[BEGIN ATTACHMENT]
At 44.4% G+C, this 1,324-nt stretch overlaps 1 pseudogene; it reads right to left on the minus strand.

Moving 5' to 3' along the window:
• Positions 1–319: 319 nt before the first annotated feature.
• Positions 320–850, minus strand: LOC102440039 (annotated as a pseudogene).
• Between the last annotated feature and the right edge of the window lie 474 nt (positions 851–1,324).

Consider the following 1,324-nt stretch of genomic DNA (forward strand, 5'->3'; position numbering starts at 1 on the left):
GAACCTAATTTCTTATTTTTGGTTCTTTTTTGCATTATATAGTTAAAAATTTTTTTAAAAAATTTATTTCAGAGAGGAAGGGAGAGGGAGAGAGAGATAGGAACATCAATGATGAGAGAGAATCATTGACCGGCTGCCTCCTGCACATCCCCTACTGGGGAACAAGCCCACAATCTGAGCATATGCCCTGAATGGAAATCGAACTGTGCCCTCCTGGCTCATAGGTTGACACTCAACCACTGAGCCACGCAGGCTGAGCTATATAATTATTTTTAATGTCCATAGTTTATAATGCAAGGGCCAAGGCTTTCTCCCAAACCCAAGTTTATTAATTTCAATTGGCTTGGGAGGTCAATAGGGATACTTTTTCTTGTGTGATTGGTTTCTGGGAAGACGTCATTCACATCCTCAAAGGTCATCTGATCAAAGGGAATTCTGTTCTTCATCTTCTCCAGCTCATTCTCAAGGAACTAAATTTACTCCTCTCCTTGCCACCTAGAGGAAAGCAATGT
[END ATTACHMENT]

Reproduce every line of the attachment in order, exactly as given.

At 44.4% G+C, this 1,324-nt stretch overlaps 1 pseudogene; it reads right to left on the minus strand.

Moving 5' to 3' along the window:
• Positions 1–319: 319 nt before the first annotated feature.
• Positions 320–850, minus strand: LOC102440039 (annotated as a pseudogene).
• Between the last annotated feature and the right edge of the window lie 474 nt (positions 851–1,324).

Consider the following 1,324-nt stretch of genomic DNA (forward strand, 5'->3'; position numbering starts at 1 on the left):
GAACCTAATTTCTTATTTTTGGTTCTTTTTTGCATTATATAGTTAAAAATTTTTTTAAAAAATTTATTTCAGAGAGGAAGGGAGAGGGAGAGAGAGATAGGAACATCAATGATGAGAGAGAATCATTGACCGGCTGCCTCCTGCACATCCCCTACTGGGGAACAAGCCCACAATCTGAGCATATGCCCTGAATGGAAATCGAACTGTGCCCTCCTGGCTCATAGGTTGACACTCAACCACTGAGCCACGCAGGCTGAGCTATATAATTATTTTTAATGTCCATAGTTTATAATGCAAGGGCCAAGGCTTTCTCCCAAACCCAAGTTTATTAATTTCAATTGGCTTGGGAGGTCAATAGGGATACTTTTTCTTGTGTGATTGGTTTCTGGGAAGACGTCATTCACATCCTCAAAGGTCATCTGATCAAAGGGAATTCTGTTCTTCATCTTCTCCAGCTCATTCTCAAGGAACTAAATTTACTCCTCTCCTTGCCACCTAGAGGAAAGCAATGT